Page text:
The farm has walking trails, educational displays, a cafe, flower and vegetable gardens, an aviary, and a pig sty, in addition to the chicken farm. Sounds like a lovely place for locals to spend a few hours enjoying the environment and learning about responsible consumerism.

(Bonus: while researching this post, I learned there’s a Pret only 2 blocks from my hotel!)


Hints from Haute Pasture

Today’s hint is courtesy of State Farm. I don’t usually read the little magazines they mail customers to remind you that they care, but for some reason I read the most recent issue, and was pleased to see “A Greener Green: Eight time-saving penny-pinching, eco-friendly ways to get the lawn you want.”

Suggestion #1 jumped out at me as I have been reading about this problem on farms. As do farmers on their fields, homeowners often overuse fertilizers and pesticides on their lawns, and the overage runs off into waterways. The chemicals can be toxic to fish, and the fertilizers promote algae growth, crowding out fish and sucking up the oxygen from the water. Instead, homeowners (and farmers!) should use natural fertilizers and pesticides which won’t contribute chemicals to the rivers and oceans.

See related posts here and here.

The Omnivore’s Dilemma QotD

(From Grass: Thirteen Ways of Looking at a Pasture, p. 197-198)

In fact, grassing over that portion of the world’s cropland now being used to grow grain to feed ruminants would offset fossil fuel emissions appreciably. For example, if the sixteen million acres now being used to grow corn to feed cows in the United States became well-managed pasture, that would remove fourteen billion pounds of carbon from the atmosphere each year, the equivalent of taking four million cars off the road.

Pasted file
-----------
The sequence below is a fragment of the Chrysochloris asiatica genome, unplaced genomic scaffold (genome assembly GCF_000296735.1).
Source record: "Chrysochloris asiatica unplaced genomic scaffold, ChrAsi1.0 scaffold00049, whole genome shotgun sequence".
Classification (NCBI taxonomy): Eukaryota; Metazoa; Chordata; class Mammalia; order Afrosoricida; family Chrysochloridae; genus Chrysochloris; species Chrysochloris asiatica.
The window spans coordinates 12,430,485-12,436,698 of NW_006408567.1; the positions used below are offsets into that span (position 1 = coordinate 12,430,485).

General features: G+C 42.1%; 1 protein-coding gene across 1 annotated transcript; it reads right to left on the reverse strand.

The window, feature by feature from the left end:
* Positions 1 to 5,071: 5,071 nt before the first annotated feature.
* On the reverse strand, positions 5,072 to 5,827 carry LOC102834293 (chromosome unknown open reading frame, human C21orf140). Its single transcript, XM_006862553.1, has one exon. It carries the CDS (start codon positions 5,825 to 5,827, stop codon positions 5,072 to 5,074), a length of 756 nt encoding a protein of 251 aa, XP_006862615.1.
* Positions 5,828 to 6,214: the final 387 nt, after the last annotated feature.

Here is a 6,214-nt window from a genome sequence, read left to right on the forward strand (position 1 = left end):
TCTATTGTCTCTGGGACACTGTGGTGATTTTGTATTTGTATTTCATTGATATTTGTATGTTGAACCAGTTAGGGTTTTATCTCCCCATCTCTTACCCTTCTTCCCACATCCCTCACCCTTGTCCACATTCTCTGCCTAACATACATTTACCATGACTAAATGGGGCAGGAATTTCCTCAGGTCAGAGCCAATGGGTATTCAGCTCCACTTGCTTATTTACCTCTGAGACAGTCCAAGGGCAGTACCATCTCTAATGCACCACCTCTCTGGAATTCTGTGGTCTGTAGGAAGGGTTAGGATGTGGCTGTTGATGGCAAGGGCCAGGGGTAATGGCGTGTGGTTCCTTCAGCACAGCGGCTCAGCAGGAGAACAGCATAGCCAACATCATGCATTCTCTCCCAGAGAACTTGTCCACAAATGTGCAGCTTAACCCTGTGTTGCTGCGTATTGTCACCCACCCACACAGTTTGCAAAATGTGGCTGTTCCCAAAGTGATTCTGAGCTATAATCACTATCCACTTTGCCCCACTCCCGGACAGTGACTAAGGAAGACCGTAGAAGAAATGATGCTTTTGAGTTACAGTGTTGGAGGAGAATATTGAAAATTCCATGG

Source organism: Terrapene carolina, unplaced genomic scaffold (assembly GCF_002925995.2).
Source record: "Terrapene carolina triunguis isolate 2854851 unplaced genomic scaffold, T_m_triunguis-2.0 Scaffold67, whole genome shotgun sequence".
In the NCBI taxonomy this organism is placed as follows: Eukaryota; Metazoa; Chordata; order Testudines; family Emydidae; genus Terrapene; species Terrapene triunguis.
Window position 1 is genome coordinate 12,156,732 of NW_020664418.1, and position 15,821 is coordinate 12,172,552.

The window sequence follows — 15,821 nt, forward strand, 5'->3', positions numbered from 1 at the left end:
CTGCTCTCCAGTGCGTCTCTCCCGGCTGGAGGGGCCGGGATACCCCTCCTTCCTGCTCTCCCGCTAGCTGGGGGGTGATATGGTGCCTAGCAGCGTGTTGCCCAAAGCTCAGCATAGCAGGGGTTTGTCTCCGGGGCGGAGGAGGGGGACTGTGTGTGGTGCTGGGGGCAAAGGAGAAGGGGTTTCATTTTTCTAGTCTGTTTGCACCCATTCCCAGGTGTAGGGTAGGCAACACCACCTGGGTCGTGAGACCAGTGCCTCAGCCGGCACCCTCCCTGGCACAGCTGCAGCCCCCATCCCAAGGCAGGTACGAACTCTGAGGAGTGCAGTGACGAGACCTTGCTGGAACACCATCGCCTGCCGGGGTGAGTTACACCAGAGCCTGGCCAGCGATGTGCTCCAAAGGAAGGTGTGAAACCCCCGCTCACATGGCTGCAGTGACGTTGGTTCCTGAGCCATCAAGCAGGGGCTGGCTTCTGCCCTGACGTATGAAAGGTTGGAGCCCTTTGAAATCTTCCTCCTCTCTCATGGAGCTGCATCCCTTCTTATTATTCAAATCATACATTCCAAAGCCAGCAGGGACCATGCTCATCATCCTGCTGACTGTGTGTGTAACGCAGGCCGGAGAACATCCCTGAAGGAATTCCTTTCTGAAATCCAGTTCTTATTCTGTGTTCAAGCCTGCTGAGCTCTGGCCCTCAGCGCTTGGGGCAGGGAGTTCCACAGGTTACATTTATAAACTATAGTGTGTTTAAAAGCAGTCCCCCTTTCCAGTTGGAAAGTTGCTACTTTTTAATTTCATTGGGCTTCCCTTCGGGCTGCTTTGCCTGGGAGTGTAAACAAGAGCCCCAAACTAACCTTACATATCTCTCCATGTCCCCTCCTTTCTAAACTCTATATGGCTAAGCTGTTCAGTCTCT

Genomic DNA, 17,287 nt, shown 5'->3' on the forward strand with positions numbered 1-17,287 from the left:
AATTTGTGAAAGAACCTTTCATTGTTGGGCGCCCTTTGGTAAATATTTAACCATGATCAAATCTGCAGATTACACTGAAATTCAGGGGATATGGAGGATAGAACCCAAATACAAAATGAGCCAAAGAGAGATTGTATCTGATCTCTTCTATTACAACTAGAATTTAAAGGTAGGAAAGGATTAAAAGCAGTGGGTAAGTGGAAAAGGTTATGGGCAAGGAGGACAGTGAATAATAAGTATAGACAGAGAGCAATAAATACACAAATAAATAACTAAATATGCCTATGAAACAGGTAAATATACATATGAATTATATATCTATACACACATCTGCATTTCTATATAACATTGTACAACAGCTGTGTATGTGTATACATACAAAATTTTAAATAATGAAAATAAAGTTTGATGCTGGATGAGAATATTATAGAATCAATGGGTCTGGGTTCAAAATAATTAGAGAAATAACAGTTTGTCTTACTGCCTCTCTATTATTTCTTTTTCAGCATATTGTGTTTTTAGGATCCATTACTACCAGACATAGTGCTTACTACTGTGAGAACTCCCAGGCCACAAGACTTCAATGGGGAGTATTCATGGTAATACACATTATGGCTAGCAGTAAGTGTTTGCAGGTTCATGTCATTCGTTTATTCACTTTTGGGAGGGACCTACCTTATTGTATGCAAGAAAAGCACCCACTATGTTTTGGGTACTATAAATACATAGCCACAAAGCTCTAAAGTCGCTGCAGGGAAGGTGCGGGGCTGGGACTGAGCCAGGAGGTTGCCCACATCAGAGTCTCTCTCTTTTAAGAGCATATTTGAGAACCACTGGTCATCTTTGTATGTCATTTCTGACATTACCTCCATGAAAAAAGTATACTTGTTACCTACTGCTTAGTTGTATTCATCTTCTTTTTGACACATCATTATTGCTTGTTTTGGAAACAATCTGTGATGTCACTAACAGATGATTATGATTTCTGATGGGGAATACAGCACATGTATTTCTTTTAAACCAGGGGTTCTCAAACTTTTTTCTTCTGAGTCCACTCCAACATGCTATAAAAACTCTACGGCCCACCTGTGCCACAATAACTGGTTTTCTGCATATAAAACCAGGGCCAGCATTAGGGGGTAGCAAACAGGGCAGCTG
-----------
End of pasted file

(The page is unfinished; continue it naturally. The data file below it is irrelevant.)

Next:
Moral: consumers have the ability to create change through purchase power. Make a difference by avoiding corn-fed beef and support your local farmers who raise cows on pasture.

The Omnivore’s Dilemma QotD

(From Big Organic chapter, p. 183)

The food industry burns nearly a fifth of all the petroleum consumed in the United States (about as much as automobiles do). Today it takes between seven and ten calories of fossil fuel energy to deliver one calorie of food energy to an American plate. And while it is true that organic farmers don’t spread fertilizers made from natural gas or spray pesticides made from petroleum, industrial organic farmers often wind up burning more diesel fuel than their conventional counterparts: in trucking bulky loads of compost across the countryside and weeding their fields, a particularly energy-intensive process involving extra irrigation (to germinate the weeds before planting) and extra cultivation. All told, growing food organically uses about a third less fossil fuel than growing it conventionally, according to David Pimentel, though that savings disappears if the compost is not produced on site or nearby.

Moral of the story: eat local foods! Another bonus–food that travels less distance will be fresher and tastier!

The Omnivore’s Dilemma QotD

(from the Big Organic chapter, p157)

Along with the national list of permissible synthetics, “access to pasture,” and, for other organic animals, “access to the outdoors” indicate how the word “organic” has been stretched and twisted to admit the very sort of industrial practices for which it once offered a critique and an alternative. The final standards also demonstrate how, in Gene Kahn’s words, “everything eventually morphs into the way the world is.” And yet the pastoral values and imagery embodied in that word survive in the minds of many people, as the marketers of organic food well understand: Just look at a container of organic milk, with its happy cows and verdant pastures. Thus is a venerable ideal hollowed out, reduced to a sentimental conceit printed on the side of a milk carton: Supermarket Pastoral.